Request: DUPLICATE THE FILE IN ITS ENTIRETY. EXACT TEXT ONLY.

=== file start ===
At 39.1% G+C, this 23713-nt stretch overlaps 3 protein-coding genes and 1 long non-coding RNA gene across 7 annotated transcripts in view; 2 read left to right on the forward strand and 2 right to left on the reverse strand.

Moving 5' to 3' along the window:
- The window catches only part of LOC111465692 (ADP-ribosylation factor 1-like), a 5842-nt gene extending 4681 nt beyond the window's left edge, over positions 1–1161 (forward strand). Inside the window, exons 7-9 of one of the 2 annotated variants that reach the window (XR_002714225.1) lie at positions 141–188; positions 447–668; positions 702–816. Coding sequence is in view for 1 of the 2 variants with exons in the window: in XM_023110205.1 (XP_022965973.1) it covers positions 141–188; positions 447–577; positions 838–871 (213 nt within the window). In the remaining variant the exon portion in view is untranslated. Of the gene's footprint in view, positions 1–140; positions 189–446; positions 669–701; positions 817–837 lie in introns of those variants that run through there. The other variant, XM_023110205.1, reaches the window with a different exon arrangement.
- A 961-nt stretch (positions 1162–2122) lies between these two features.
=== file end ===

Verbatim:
At 39.1% G+C, this 23713-nt stretch overlaps 3 protein-coding genes and 1 long non-coding RNA gene across 7 annotated transcripts in view; 2 read left to right on the forward strand and 2 right to left on the reverse strand.

Moving 5' to 3' along the window:
- The window catches only part of LOC111465692 (ADP-ribosylation factor 1-like), a 5842-nt gene extending 4681 nt beyond the window's left edge, over positions 1–1161 (forward strand). Inside the window, exons 7-9 of one of the 2 annotated variants that reach the window (XR_002714225.1) lie at positions 141–188; positions 447–668; positions 702–816. Coding sequence is in view for 1 of the 2 variants with exons in the window: in XM_023110205.1 (XP_022965973.1) it covers positions 141–188; positions 447–577; positions 838–871 (213 nt within the window). In the remaining variant the exon portion in view is untranslated. Of the gene's footprint in view, positions 1–140; positions 189–446; positions 669–701; positions 817–837 lie in introns of those variants that run through there. The other variant, XM_023110205.1, reaches the window with a different exon arrangement.
- A 961-nt stretch (positions 1162–2122) lies between these two features.